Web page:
“This wine doesn’t taste the same!”

Have you ever heard those words coming out of your mouth? It usually happens after you’ve been to a wine tasting or restaurant, or perhaps you’ve been to a party. The wine you’ve been served is absolutely fantastic and you can’t wait to buy a bottle and open it up at home!

You buy the bottle, open it up, take a sip... and then reality sets in. The wine doesn’t taste ANYTHING like you remember.

So why does the wine tasting experience change? Here are some of the more common reasons for the difference in wine taste you may come across:

1.      The food you ate while wine tasting is different. Yes, it’s true. Wine is usually made to pair with food, so if you don’t have exactly the same food, the wine is going to taste different.

2.      You are tasting wine with a different group of people. Don’t believe me? It’s true – if you were having a good time or a bad time, doesn’t matter. Your emotions affect how you perceive the wine you’re tasting.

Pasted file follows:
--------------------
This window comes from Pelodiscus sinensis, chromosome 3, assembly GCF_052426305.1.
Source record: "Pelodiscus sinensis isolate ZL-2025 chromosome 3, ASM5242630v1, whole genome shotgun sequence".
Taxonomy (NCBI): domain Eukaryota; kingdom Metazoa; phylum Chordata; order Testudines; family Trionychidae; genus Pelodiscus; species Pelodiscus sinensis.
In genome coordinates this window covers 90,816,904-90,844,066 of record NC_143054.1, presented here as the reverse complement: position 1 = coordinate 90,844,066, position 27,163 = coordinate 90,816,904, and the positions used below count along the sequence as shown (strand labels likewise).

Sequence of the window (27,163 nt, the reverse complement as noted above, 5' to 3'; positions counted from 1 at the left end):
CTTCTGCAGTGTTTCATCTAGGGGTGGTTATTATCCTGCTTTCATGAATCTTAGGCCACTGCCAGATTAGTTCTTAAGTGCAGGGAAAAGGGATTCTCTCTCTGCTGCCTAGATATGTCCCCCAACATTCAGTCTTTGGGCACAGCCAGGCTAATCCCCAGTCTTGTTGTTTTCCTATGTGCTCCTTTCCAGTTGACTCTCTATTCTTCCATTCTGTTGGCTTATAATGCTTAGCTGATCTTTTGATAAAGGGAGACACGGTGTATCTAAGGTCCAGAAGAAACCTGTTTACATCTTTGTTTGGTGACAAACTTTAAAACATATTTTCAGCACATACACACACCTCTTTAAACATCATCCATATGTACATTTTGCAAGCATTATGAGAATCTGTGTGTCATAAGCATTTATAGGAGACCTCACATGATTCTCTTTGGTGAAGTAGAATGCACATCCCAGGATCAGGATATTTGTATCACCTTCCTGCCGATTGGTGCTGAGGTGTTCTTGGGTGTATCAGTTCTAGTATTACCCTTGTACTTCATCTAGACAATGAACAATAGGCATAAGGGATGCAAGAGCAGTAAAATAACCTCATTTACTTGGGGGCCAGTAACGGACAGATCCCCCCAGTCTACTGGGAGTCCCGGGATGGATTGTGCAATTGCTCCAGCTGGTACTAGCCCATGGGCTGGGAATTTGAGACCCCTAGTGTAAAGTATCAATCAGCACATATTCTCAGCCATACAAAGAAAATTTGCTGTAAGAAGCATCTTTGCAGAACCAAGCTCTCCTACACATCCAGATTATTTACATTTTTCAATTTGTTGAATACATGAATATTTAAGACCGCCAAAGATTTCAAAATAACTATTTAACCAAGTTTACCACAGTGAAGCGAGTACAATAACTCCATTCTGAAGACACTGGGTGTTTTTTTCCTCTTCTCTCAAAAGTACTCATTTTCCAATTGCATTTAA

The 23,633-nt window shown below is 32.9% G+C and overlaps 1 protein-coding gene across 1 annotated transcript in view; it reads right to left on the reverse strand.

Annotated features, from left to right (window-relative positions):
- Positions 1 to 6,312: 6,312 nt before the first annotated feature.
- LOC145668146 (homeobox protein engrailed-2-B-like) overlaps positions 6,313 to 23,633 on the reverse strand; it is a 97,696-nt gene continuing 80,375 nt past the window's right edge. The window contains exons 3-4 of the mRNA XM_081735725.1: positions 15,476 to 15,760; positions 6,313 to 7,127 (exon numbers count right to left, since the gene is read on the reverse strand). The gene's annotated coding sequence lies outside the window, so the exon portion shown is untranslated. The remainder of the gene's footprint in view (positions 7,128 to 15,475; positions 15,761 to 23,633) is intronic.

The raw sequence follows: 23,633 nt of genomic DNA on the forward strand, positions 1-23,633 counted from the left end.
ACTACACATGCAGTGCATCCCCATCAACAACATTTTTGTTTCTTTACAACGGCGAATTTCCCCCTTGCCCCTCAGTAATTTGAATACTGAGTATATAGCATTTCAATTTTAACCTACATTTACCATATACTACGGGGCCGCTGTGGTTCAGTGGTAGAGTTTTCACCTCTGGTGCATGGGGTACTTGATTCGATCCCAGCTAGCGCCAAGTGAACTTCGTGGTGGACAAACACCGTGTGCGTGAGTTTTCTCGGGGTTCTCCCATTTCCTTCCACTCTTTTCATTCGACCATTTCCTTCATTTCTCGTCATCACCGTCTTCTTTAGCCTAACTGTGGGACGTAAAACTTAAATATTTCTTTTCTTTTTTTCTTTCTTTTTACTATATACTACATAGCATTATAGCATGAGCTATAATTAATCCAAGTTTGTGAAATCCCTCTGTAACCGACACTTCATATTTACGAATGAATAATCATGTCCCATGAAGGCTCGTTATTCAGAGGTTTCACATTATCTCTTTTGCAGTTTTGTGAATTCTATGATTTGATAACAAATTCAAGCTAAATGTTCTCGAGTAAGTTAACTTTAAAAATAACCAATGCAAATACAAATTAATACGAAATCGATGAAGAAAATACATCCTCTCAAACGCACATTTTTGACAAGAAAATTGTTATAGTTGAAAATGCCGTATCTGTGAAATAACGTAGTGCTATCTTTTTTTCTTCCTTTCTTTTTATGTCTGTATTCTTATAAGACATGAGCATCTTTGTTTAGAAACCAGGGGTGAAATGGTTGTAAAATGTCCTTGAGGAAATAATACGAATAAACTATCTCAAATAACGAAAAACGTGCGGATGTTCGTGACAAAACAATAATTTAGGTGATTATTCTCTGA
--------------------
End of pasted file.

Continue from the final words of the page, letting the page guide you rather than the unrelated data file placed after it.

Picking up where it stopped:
3.      The mood you’re in is altered. Definitely related to number 2 above. Our moods are closely related to how we perceive things because it’s all about the chemistry in our brains. We taste wine with our brains, so if you were having a bad day or a really good one, your brain chemistry is going to affect what you taste when you sip wine.

4.      The scents in the air have changed based on where you are. Because most of our taste is created by our sense of smell, anything that you are smelling in the air can affect how you “taste” the wine.

5.      How long the wine was decanted (or allowed to “breathe”). If, during your initial wine tasting, you had a great bottle of wine that had been decanted then it’s possible you haven’t given your bottle enough exposure to air.

6.      The temperature of the wine. Your wine may have been served cooler or warmer than you remember. Temperature definitely makes a difference as to what you can taste in the wine.

7.      The wine’s vintage. You may have tasted a wine from one year but bought a wine from another. Wineries do their best to make wine that’s consistent across years, but in the end a bad year in the vineyard can make for a lesser quality wine in the bottle.

In the end, all that really matters is if you enjoy the wine you are tasting right now. And if that wine is a little different than you remember, try changing a few things – and then enjoy it for what it is!

Cheers,

Laurel